The army has also asked for two types of practice rounds, including blank rounds for ceremonial purposes. These will also reduce wear and tear on the barrel during training. In terms of protection, the Mk-2 will have full frontal Explosive Reactive Armour (ERA) and since commonality was desirable, it will use the same structuring as the T-series. The Defence Research & Development Organization (DRDO) is re-developing the explosive element, which is currently Russian, with better protection capability. It is being developed at the High Energy Materials Research Laboratory (HEMRL). This will be used for the Arjun, T-90 and T-72 tanks. Active Protection Systems (APS) that help evade attack — both by confusing enemy sensors (soft-kill) or by physically destroying incoming warheads (hard-kill) — will also be incorporated on the Mk-2.
The Israeli ‘Trophy’ system is being considered for the Mk-2. There will also be a mine plough to deal with pressure based mines, magnetic mines and tilt based mines. The driver’s seat on the Mk-2 is now suspended from the roof, compared to being fixed to the floor on the Mk-1 — this provides better mine protection capability. With the Explosive Reactive Armour (ERA) and mine plough together weighing 3 tonnes and additional add-ons expected, the MK-2s weight is expected to increase from 62 tonne to 67 tonne. The suspension has been re-designed to handle 70 tonne. To cater to complaints of track shedding, the revised tracks will have an increased horn length (19 mm) and the wheels have become slightly bigger. The tracks are imported from Germany but the rest is indigenous. The engine will remain the same on the Mk-2. With the original power pack on the Mk-1, the final drive catered to a top speed of 72 kmph. For the Mk-2, the final drive has been changed by increasing the reduction ratio from 4.4 to 5.3 and the top speed is now reduced 58.5 kmph but the torque and the force available at the contact between the track and the road has increased which can cater for the increased weight. Despite the increased weight, CVRDE claims that the acceleration is better than the Mk-1, while fuel efficiency remains the same.
The Arjun Mk-2 programme also suffered a severe setback with the unfortunate demise of senior scientist G K Kumaravel a few months ago. Kumaravel died in a road accident, while at Pokhran for trials of the Arjun Mk-2. He was heading the Arjun programme and slated to take over as Director, CVRDE in the future. He had played a crucial role in the developments and system integration of the Arjun MBT Mk II. The Arjun programme will now be led by V Balamurugan. The biggest problem being faced by the Arjun and a fate that is shared by almost all other indigenous programmes, is the small numbers ordered — that precludes investment in the required production and tooling. Sivakumar told FORCE that “Greater numbers are essential for reducing the price, establishing the process, good quality control mechanisms and continuous consistency in production”. This is also the reason he says that orders are a must. The Heavy Vehicles Factory (HVF) has not been producing Arjun MBT’s for two years and lot of the know-how is being lost.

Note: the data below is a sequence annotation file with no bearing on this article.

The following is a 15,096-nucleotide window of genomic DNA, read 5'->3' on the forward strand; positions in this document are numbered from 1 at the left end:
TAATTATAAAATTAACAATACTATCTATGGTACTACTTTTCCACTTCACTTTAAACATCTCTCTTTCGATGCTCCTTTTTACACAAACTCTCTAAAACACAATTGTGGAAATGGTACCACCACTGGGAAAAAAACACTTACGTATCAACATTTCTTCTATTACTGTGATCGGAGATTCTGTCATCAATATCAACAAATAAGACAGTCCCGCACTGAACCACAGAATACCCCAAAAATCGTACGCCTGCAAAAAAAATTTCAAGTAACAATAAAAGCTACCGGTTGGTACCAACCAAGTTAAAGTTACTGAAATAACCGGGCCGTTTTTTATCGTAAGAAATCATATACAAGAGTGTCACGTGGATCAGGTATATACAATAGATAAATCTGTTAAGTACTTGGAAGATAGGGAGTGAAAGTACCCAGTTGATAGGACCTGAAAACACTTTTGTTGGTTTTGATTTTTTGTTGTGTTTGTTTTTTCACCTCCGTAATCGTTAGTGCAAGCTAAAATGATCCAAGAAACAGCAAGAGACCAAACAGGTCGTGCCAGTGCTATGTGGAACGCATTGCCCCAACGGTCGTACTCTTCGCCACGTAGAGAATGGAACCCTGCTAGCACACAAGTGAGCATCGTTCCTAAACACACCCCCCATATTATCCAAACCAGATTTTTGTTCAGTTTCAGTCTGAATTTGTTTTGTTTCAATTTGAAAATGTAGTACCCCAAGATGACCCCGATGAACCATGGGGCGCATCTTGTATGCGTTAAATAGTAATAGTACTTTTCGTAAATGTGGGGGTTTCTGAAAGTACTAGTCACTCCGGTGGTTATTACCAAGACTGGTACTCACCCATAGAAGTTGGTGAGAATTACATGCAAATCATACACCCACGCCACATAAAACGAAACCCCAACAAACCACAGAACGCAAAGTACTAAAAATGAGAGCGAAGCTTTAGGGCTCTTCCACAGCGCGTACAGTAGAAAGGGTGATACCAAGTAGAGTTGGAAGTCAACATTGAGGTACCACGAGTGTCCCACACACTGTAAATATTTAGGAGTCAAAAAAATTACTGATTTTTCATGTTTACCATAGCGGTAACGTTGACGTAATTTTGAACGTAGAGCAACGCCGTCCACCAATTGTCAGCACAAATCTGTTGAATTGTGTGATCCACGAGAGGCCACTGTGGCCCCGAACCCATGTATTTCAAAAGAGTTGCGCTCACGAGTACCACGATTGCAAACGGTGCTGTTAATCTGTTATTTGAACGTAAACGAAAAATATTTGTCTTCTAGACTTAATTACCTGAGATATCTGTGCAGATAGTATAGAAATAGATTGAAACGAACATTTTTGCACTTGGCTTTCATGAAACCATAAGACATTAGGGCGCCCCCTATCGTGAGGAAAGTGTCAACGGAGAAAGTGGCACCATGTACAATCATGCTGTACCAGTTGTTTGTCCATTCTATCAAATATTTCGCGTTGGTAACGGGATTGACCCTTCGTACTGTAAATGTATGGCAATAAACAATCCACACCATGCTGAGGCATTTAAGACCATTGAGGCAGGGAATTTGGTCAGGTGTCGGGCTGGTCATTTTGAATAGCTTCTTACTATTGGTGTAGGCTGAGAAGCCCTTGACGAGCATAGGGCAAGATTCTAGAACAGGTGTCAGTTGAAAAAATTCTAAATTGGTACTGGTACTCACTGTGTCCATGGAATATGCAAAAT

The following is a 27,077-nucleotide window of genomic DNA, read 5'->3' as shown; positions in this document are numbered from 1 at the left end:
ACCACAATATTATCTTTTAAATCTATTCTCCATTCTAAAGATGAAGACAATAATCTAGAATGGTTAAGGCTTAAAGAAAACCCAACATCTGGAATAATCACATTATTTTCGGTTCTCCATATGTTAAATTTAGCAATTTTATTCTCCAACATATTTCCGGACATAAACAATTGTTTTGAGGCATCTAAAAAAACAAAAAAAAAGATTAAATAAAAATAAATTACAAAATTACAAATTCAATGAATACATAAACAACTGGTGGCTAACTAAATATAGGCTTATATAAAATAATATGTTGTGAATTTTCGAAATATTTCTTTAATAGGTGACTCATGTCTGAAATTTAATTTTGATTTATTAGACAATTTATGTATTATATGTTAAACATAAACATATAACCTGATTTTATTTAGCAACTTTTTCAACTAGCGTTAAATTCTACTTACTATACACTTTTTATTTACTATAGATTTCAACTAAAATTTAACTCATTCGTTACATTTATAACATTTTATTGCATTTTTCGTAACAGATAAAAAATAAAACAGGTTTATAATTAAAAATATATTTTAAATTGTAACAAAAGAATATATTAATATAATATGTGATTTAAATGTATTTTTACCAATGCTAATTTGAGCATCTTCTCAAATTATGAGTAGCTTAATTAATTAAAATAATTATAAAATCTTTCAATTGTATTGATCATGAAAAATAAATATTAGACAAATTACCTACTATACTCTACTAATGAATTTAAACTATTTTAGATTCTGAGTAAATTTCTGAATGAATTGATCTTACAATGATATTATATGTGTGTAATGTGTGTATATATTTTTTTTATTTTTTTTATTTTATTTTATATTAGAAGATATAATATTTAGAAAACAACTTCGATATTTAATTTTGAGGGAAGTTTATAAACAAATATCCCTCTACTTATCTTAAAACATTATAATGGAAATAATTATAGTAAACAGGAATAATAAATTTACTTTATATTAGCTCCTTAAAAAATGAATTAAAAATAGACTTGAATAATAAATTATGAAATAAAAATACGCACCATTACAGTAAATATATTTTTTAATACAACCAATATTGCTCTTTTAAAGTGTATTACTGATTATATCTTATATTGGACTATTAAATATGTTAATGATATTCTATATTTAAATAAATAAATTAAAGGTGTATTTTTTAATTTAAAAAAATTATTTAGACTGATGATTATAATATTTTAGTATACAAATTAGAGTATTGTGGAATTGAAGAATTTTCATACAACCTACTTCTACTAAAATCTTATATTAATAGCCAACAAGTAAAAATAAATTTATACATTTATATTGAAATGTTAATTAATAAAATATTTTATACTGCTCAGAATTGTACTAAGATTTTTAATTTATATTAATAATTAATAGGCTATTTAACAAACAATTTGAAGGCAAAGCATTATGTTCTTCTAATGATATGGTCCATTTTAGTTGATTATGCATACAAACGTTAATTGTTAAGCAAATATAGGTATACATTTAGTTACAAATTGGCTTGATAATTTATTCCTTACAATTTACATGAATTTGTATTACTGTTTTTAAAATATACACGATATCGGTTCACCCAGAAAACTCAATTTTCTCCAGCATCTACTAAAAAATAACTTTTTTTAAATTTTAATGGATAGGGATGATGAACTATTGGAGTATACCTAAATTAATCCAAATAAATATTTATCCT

While officials at CVRDE say the Army has been happy with the performance of the Mk-1, FORCE learnt that non-availability of spares is a continuing problem — the usage of spares was greater than anticipated. There have been complaints of track shedding, though CVRDE officials say that’s caused by inexperienced drivers who’re used to the T-72 and T-90. The 120 mm tank gun has been proved on the Mk-1 series and today, the Arjun barrel offers better life when compared to the T series of tanks. There have been barrel issues on a few tanks and a committee is looking into the matter, according to CVRDE officials.
The process of obtaining replacement spares is time consuming, since there are a number of agencies involved. Limited production numbers further exacerbate the problem. Director Sivakumar told FORCE that steps were being taken to tackle this problem and “unlike the Mk-1, where orders for the tank and the Engineering Support Package (ESP) were handled separately, in the Arjun Mk-2 this will be done simultaneously. That will reduce the time taken for delivery of the required items”. According to him, production has improved dramatically and an Israeli firm is now working on computerization of the line.
Meanwhile, the Indian Army is struggling to maintain its ageing fleet of T-72 MBT’s. While the T-72 was acknowledged to be one of the finest Russian tank designs, the ageing tank fleet is now increasingly difficult to maintain. Its small size and cramped turret make it difficult to incorporate the latest technology — like fire control systems, night vision and electronics. Unfortunately for the Army, the T-90 has not proved to be as sterling a performer as its predecessor. A number of glitches have come to the fore and production at HVF has been slow to take off. Russia has also refused to transfer technology related to metallurgy for T-90S gun barrels and armour plates to the HVF.